Cost of living increase just touched my paycheck. Since my investments yield $50/mo for every $10k invested, this COLA is equivalent to having $30k invested. It's moments like this that make having a salary seem golden... then the next frustration reminds me that I need to finish up.
My COLA is worth $30k(8 posts)
You're stuck in golden handcuffs anyway, aren't you? In some ways, you and DH are lucky that your timing is going to work out well with the market. Even if you could retire now, wouldn't you hesitate because of the direction of the market? By the time the economy recovers you and DH will be able to walk off into the sunset with a full retirement package and no worries. (trying to help, is it working?)
DH's company is very good at knowing how big of a carrot to hold out in front of him. Now that he talks about retiring at work, he's *suddenly* eligible for stock options. Of course, he has to stick around a few years to cash them in...
Tick-tock, tick-tock... yes, 3 or 4 years of golden handcuffs remaining.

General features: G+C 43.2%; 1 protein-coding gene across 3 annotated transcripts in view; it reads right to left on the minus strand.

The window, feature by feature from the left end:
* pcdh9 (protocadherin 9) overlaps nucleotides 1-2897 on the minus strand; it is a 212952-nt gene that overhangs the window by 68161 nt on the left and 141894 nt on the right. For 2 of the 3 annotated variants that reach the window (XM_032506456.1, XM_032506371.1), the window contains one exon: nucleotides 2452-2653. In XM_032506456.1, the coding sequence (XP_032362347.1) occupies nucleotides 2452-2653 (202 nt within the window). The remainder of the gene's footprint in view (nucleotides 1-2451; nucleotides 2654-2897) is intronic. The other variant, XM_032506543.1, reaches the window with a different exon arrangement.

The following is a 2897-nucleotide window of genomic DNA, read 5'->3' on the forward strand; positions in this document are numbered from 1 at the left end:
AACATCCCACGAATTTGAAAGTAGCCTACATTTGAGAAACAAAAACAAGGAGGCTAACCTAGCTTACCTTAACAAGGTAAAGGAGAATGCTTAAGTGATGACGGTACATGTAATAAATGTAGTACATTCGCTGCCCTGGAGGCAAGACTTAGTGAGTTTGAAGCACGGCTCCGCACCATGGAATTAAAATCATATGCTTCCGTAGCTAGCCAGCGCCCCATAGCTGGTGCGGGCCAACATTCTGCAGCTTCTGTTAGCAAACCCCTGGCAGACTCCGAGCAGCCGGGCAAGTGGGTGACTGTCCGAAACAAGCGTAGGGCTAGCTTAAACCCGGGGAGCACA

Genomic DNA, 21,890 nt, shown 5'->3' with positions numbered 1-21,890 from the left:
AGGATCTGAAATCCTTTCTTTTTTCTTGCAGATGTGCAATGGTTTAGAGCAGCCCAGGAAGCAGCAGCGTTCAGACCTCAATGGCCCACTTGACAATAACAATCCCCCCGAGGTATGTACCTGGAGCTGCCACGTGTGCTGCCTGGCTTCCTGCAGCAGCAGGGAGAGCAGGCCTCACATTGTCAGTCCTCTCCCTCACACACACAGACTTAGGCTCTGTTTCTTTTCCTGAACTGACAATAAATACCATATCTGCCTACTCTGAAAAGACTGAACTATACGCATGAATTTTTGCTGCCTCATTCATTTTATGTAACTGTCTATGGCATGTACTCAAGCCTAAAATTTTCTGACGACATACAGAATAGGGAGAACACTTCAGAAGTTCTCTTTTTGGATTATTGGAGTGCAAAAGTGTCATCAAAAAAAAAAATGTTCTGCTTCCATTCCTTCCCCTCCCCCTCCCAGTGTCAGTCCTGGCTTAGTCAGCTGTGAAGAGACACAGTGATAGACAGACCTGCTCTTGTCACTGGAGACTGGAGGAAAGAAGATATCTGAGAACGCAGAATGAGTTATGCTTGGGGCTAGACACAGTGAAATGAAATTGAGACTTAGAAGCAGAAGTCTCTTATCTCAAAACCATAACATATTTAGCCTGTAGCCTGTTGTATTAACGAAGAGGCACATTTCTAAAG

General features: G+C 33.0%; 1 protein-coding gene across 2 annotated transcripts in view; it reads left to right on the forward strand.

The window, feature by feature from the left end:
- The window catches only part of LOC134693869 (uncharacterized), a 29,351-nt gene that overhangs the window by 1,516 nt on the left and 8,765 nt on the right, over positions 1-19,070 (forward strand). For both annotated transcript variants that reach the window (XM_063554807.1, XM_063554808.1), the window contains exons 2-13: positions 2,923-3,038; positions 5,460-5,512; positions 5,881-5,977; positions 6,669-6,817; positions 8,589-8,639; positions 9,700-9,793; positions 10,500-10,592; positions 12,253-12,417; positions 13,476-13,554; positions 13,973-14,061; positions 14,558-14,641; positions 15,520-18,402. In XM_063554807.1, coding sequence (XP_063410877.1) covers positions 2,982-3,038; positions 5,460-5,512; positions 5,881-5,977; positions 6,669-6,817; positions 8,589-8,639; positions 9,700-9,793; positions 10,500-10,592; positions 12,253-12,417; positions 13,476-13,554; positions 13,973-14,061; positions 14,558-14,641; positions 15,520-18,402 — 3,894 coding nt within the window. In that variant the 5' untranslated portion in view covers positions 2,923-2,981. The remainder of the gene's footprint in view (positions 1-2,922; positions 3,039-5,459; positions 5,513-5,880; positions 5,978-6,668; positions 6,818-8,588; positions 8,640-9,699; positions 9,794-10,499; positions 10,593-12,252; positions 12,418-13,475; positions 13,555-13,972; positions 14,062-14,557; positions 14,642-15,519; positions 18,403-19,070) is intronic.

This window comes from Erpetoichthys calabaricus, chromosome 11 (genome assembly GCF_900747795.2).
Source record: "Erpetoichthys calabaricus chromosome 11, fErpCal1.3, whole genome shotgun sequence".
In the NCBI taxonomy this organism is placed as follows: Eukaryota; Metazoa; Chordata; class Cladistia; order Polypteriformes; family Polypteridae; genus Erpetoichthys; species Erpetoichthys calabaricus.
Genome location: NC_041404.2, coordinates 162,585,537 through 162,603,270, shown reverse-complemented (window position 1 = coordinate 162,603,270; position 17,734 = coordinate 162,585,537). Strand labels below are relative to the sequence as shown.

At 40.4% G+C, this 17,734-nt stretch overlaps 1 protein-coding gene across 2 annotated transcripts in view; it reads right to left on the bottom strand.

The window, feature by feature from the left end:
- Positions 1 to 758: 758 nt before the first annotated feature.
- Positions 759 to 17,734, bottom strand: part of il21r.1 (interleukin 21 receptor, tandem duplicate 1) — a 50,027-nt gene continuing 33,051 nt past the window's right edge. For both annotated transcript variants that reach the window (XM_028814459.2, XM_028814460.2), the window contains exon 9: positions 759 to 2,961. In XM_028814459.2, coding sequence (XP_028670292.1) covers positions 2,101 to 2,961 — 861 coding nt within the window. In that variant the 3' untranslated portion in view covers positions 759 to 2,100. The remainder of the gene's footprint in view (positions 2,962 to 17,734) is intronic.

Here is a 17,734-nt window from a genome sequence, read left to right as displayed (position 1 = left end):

An extra $150/month is nice... But the deal killer is the 160 hours a month occupying a work chair. ;)
I in this same situation...I just got a big promotion making more than I ever have now....
It's a tough decision for me....
When is enough enough?
It sounds so definitive stopping your job. But is it definitive?.
When I look back to the 13 years of fi now, I see that I have in that period worked with pleasure on three free chosen projects which made money enough to supply my funds further. It costed me 4, 2 and 14 months so less than two years.
And in the other 11 years I was able, by doing all kind of things, from maintenance to installing solar-panels, to decrease my spending. But increased my skills, not to speak of my improvement on piano playing.
Since I took the plunge, the cost of living increased too, but all those years my spending decreased! Think a little about that...and perhaps plunge!
(the last 10 years of non fi life I worked as an entrepreneur so I was already used to fluctuations in income, that colored my views I think)
Hi George, what sorts of investments are you involved in? Just curious :p
@epoch707 - see the trading thread: http://forum.earlyretirementextreme.com/topic.php?id=1323
and there's also my leveraged income experiment, for a little different view of the investing world:
Overall, I prefer dividend growth companies where the dividend growth outpaces historical inflation. Second in preference are consistent high yield dividends.
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